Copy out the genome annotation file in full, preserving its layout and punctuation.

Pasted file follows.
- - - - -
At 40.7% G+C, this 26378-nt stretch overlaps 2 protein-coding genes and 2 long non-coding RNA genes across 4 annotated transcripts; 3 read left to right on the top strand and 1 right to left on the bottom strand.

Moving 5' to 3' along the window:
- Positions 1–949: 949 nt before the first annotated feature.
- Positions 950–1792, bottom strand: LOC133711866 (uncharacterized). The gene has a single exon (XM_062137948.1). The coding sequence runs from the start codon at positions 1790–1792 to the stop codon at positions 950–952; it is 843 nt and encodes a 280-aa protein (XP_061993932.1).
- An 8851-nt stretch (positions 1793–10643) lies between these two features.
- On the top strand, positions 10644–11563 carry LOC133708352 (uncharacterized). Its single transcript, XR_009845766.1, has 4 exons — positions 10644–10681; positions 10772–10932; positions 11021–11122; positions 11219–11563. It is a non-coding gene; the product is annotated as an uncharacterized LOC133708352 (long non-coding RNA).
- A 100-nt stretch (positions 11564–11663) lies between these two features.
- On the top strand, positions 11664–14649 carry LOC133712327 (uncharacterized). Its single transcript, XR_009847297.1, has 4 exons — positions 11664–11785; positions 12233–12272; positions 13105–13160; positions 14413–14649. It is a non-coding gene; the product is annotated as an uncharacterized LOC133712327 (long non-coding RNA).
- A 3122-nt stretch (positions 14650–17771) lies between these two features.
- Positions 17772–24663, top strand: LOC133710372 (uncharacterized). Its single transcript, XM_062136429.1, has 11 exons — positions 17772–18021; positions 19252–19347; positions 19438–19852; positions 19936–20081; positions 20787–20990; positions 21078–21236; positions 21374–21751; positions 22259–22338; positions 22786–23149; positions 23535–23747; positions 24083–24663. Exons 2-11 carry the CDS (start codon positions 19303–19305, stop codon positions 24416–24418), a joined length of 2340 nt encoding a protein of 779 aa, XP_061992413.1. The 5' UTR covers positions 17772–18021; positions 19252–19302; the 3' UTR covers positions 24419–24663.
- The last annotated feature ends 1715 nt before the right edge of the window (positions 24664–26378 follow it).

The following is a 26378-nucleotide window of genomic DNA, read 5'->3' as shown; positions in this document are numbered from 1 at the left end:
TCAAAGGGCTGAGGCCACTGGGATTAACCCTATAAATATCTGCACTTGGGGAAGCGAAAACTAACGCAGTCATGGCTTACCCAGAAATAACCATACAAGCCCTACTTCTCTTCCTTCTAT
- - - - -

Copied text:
At 40.7% G+C, this 26378-nt stretch overlaps 2 protein-coding genes and 2 long non-coding RNA genes across 4 annotated transcripts; 3 read left to right on the top strand and 1 right to left on the bottom strand.

Moving 5' to 3' along the window:
- Positions 1–949: 949 nt before the first annotated feature.
- Positions 950–1792, bottom strand: LOC133711866 (uncharacterized). The gene has a single exon (XM_062137948.1). The coding sequence runs from the start codon at positions 1790–1792 to the stop codon at positions 950–952; it is 843 nt and encodes a 280-aa protein (XP_061993932.1).
- An 8851-nt stretch (positions 1793–10643) lies between these two features.
- On the top strand, positions 10644–11563 carry LOC133708352 (uncharacterized). Its single transcript, XR_009845766.1, has 4 exons — positions 10644–10681; positions 10772–10932; positions 11021–11122; positions 11219–11563. It is a non-coding gene; the product is annotated as an uncharacterized LOC133708352 (long non-coding RNA).
- A 100-nt stretch (positions 11564–11663) lies between these two features.
- On the top strand, positions 11664–14649 carry LOC133712327 (uncharacterized). Its single transcript, XR_009847297.1, has 4 exons — positions 11664–11785; positions 12233–12272; positions 13105–13160; positions 14413–14649. It is a non-coding gene; the product is annotated as an uncharacterized LOC133712327 (long non-coding RNA).
- A 3122-nt stretch (positions 14650–17771) lies between these two features.
- Positions 17772–24663, top strand: LOC133710372 (uncharacterized). Its single transcript, XM_062136429.1, has 11 exons — positions 17772–18021; positions 19252–19347; positions 19438–19852; positions 19936–20081; positions 20787–20990; positions 21078–21236; positions 21374–21751; positions 22259–22338; positions 22786–23149; positions 23535–23747; positions 24083–24663. Exons 2-11 carry the CDS (start codon positions 19303–19305, stop codon positions 24416–24418), a joined length of 2340 nt encoding a protein of 779 aa, XP_061992413.1. The 5' UTR covers positions 17772–18021; positions 19252–19302; the 3' UTR covers positions 24419–24663.
- The last annotated feature ends 1715 nt before the right edge of the window (positions 24664–26378 follow it).

The following is a 26378-nucleotide window of genomic DNA, read 5'->3' as shown; positions in this document are numbered from 1 at the left end:
TCAAAGGGCTGAGGCCACTGGGATTAACCCTATAAATATCTGCACTTGGGGAAGCGAAAACTAACGCAGTCATGGCTTACCCAGAAATAACCATACAAGCCCTACTTCTCTTCCTTCTAT